Golfstat wasn’t the prettiest but it did what it was supposed to do, and hopefully, they can continue to help out in any capacity as the NCAA and Clippd iron out the kinks.
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This week in women’s golf
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This week the LPGA is in Malaysia
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Epson Tour News
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Five at The IX: Pre-tournament and first-round quotes from Malaysia
Atthaya Thitikul on seeing the game grow in Thailand and Asia
“I love to see not just Thailand, but all Asia get to the top of the leaderboard of the LPGA Tour. I think it’s a huge part, and I would be happy if I see any Asian player get to the top of the leaderboard, which mean all Asian, we’re strong, we’re together. Our countries, I think everyone love coming to Asia, especially me. I love playing in Asia. I think we are like a neighbor and we’re trying to catch on top of the LPGA Tour, which is like not just Thailand, but I think all of Asia would love to do that.”
Nelly Korda on returning to Malaysia and playing in favorable conditions
“I remember coming here my rookie here in 2017 and, one, I like playing in hot weather, and this reminds me a little bit of home kind of with the warm weather. I really like the golf course, the city. I mean, I think majority of the tour was really, really excited to come back to Malaysia… I really enjoy playing — for me it’s like a lot about weather too. And the grass. I enjoy playing on bermudagrass, what I grew up on and I played pretty much my whole life on. I enjoy warm, humid weather.”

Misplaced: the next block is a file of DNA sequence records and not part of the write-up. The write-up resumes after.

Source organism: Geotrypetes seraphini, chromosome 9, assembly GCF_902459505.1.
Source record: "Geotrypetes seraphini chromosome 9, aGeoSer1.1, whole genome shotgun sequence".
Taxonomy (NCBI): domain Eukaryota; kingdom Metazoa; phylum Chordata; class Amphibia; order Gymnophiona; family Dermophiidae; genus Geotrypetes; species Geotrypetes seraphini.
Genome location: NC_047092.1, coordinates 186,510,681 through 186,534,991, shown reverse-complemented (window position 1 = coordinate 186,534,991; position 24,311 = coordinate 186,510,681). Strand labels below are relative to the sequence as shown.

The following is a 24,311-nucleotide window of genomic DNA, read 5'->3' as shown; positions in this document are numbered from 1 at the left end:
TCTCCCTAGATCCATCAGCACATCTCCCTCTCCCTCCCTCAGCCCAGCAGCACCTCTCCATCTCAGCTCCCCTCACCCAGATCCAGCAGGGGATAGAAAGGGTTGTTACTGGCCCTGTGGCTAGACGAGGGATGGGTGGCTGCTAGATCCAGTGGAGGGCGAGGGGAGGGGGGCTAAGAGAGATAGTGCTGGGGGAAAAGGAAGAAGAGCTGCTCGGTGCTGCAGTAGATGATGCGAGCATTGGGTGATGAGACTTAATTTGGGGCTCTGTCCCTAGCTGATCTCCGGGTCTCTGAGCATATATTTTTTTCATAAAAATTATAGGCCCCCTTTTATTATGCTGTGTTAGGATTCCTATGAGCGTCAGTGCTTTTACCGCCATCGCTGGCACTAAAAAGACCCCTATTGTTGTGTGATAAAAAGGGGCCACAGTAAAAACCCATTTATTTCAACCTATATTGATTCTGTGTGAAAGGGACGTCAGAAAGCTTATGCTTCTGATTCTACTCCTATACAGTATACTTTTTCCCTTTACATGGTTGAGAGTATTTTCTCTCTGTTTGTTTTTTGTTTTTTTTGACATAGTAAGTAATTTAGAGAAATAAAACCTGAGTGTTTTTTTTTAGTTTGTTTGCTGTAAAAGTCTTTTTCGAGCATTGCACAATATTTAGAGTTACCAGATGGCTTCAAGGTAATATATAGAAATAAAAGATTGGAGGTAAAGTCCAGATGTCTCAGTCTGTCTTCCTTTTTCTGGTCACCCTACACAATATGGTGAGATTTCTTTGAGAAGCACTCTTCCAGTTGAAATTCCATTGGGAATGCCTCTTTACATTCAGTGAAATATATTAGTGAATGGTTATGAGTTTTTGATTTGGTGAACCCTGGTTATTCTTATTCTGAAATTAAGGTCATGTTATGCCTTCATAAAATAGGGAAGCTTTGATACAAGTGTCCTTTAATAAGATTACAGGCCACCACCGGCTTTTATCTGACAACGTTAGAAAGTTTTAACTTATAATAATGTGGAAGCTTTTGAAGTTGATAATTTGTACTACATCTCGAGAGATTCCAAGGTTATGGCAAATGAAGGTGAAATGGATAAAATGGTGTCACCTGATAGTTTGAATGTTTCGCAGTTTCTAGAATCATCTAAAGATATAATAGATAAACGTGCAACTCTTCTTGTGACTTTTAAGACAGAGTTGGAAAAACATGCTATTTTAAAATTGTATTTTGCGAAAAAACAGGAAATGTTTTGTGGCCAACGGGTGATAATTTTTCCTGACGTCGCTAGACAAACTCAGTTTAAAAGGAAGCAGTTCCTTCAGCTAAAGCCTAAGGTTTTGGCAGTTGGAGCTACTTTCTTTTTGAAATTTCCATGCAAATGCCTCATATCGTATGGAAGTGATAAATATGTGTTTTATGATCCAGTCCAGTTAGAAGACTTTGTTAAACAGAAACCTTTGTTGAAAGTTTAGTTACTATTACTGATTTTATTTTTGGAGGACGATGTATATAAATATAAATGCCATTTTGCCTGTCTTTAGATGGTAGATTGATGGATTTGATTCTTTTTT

Boutier on the challenges of playing in Malaysia
“I feel like it’s definitely a lot about saving your energy where you can. You are definitely not going to spend all day out there grinding because you have to be smart about where you’re spending your energy and just being able to save it for the tournament. So I think that’s going to be key. I think just with not only the heat, but the thunderstorms as well, I think this can definitely be a little bit tricky just to be able to get the rounds in. I’m just honestly trying to just think about getting each day done at a time. I think it’s a little bit out of your control to try to think about anything further than really the day of.”
Hannah Green on her final birdie falling in before weather delays suspended play
“Very, very happy. I actually didn’t realize how close it was getting until I walked back after looking at the green on my — for my third shot on the last. I was like oh, my gosh, I really don’t want to be stuck on the putting green with who knows how long of a delay. So it was nice for that putt to fall in, and obviously in good position for the tournament.”
Natasha Andrea Oon on her opening round in Malaysia
“I played with Lydia and Hannah today who I really looked up to being in college golf, growing up, junior golf. I really idolized Lydia, so that was kind of surreal for me… Just teeing off in my home country and having a lot of support and everybody cheering me on, it was kind of surreal. Felt like a celebrity, so that was really nice. I had a good time.”